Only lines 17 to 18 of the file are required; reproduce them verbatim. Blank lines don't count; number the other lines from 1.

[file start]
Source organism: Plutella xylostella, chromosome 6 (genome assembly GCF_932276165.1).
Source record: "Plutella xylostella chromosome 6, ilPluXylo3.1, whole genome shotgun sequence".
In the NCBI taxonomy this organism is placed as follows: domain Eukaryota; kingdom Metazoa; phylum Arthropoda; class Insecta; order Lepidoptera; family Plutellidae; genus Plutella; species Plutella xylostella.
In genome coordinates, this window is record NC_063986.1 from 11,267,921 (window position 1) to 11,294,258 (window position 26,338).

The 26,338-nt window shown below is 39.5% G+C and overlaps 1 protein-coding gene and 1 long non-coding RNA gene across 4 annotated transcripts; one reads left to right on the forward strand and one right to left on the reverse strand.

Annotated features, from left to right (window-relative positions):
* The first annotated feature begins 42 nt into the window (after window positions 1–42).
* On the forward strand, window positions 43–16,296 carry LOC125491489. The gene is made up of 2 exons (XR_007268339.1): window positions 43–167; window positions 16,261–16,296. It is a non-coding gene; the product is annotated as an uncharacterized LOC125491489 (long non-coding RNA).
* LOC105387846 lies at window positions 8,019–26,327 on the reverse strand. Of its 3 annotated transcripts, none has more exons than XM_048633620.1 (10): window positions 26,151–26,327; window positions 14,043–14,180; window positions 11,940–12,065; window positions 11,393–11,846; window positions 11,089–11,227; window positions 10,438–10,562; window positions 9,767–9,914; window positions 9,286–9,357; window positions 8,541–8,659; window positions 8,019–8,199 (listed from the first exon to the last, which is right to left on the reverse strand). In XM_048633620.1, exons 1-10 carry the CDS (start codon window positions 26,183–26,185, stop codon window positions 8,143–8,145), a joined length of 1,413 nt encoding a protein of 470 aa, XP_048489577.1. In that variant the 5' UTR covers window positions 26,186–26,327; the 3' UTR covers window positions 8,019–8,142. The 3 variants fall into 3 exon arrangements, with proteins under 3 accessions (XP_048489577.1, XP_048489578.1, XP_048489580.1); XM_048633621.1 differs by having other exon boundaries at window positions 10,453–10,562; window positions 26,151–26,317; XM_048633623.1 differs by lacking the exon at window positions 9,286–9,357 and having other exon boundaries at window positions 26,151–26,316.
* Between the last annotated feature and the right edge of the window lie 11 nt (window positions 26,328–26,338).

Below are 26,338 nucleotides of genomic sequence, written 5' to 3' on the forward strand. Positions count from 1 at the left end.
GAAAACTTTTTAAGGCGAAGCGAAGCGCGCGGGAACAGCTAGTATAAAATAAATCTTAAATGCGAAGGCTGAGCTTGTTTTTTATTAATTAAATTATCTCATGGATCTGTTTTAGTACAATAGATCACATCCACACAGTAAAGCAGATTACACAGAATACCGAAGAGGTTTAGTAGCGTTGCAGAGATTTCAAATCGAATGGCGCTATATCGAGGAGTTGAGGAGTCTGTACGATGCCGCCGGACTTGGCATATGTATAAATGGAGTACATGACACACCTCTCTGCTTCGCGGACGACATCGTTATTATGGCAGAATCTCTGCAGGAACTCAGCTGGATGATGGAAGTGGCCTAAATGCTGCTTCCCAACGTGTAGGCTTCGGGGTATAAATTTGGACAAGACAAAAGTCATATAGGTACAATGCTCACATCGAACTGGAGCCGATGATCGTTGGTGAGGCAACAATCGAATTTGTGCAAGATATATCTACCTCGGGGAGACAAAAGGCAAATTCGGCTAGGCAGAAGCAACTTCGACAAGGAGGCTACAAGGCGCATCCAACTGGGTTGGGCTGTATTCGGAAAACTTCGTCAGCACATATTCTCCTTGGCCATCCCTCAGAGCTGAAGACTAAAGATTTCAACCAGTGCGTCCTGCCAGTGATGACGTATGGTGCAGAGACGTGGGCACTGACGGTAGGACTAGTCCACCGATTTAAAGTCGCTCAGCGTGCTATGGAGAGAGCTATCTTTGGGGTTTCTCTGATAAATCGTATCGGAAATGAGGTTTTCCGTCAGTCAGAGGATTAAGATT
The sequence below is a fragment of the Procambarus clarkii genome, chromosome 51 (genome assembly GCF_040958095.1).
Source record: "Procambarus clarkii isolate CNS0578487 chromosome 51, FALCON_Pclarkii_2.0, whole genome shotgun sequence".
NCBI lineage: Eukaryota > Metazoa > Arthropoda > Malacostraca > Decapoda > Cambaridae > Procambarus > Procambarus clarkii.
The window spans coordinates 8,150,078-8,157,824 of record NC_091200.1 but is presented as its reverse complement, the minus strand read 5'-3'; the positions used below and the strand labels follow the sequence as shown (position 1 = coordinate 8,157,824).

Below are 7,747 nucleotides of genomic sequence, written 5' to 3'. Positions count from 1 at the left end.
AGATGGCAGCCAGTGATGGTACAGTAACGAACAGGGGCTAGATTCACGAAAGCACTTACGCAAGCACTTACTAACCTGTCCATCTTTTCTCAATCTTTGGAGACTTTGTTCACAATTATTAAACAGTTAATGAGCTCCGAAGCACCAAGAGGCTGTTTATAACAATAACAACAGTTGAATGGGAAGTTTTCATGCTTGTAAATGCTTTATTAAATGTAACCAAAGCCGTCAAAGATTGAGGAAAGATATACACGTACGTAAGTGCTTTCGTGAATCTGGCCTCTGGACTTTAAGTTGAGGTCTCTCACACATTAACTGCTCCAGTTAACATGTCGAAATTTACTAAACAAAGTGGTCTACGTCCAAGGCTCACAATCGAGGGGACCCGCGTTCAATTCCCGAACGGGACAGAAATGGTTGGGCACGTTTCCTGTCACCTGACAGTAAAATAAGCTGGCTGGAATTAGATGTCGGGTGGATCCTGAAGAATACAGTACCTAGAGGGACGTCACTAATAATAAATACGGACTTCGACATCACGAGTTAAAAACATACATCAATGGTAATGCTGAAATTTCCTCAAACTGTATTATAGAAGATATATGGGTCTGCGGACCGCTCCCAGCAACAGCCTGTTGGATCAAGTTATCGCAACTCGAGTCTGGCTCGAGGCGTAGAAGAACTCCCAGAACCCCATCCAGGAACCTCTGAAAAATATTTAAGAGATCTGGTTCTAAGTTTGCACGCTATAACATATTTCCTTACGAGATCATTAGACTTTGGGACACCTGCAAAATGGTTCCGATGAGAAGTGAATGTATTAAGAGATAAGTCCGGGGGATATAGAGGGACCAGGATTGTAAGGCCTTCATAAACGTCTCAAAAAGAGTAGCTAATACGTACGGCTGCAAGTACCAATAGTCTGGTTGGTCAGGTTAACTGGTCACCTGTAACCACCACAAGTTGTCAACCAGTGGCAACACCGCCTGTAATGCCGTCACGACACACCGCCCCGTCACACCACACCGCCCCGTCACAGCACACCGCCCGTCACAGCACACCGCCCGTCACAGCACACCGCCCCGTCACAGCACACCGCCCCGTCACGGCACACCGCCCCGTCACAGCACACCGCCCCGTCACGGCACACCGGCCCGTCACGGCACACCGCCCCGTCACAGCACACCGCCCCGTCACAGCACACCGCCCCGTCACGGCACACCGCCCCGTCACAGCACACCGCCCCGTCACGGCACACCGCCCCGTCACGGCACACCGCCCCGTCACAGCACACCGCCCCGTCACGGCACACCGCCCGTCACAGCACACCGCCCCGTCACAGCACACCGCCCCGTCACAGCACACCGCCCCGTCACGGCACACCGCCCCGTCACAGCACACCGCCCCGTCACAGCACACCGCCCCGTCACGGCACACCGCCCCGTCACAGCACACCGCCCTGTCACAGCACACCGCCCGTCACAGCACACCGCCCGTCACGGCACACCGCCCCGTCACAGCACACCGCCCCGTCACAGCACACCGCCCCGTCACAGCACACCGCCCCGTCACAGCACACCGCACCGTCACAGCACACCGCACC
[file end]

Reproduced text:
Below are 7,747 nucleotides of genomic sequence, written 5' to 3'. Positions count from 1 at the left end.
AGATGGCAGCCAGTGATGGTACAGTAACGAACAGGGGCTAGATTCACGAAAGCACTTACGCAAGCACTTACTAACCTGTCCATCTTTTCTCAATCTTTGGAGACTTTGTTCACAATTATTAAACAGTTAATGAGCTCCGAAGCACCAAGAGGCTGTTTATAACAATAACAACAGTTGAATGGGAAGTTTTCATGCTTGTAAATGCTTTATTAAATGTAACCAAAGCCGTCAAAGATTGAGGAAAGATATACACGTACGTAAGTGCTTTCGTGAATCTGGCCTCTGGACTTTAAGTTGAGGTCTCTCACACATTAACTGCTCCAGTTAACATGTCGAAATTTACTAAACAAAGTGGTCTACGTCCAAGGCTCACAATCGAGGGGACCCGCGTTCAATTCCCGAACGGGACAGAAATGGTTGGGCACGTTTCCTGTCACCTGACAGTAAAATAAGCTGGCTGGAATTAGATGTCGGGTGGATCCTGAAGAATACAGTACCTAGAGGGACGTCACTAATAATAAATACGGACTTCGACATCACGAGTTAAAAACATACATCAATGGTAATGCTGAAATTTCCTCAAACTGTATTATAGAAGATATATGGGTCTGCGGACCGCTCCCAGCAACAGCCTGTTGGATCAAGTTATCGCAACTCGAGTCTGGCTCGAGGCGTAGAAGAACTCCCAGAACCCCATCCAGGAACCTCTGAAAAATATTTAAGAGATCTGGTTCTAAGTTTGCACGCTATAACATATTTCCTTACGAGATCATTAGACTTTGGGACACCTGCAAAATGGTTCCGATGAGAAGTGAATGTATTAAGAGATAAGTCCGGGGGATATAGAGGGACCAGGATTGTAAGGCCTTCATAAACGTCTCAAAAAGAGTAGCTAATACGTACGGCTGCAAGTACCAATAGTCTGGTTGGTCAGGTTAACTGGTCACCTGTAACCACCACAAGTTGTCAACCAGTGGCAACACCGCCTGTAATGCCGTCACGACACACCGCCCCGTCACACCACACCGCCCCGTCACAGCACACCGCCCGTCACAGCACACCGCCCGTCACAGCACACCGCCCCGTCACAGCACACCGCCCCGTCACGGCACACCGCCCCGTCACAGCACACCGCCCCGTCACGGCACACCGGCCCGTCACGGCACACCGCCCCGTCACAGCACACCGCCCCGTCACAGCACACCGCCCCGTCACGGCACACCGCCCCGTCACAGCACACCGCCCCGTCACGGCACACCGCCCCGTCACGGCACACCGCCCCGTCACAGCACACCGCCCCGTCACGGCACACCGCCCGTCACAGCACACCGCCCCGTCACAGCACACCGCCCCGTCACAGCACACCGCCCCGTCACGGCACACCGCCCCGTCACAGCACACCGCCCCGTCACAGCACACCGCCCCGTCACGGCACACCGCCCCGTCACAGCACACCGCCCTGTCACAGCACACCGCCCGTCACAGCACACCGCCCGTCACGGCACACCGCCCCGTCACAGCACACCGCCCCGTCACAGCACACCGCCCCGTCACAGCACACCGCCCCGTCACAGCACACCGCACCGTCACAGCACACCGCACC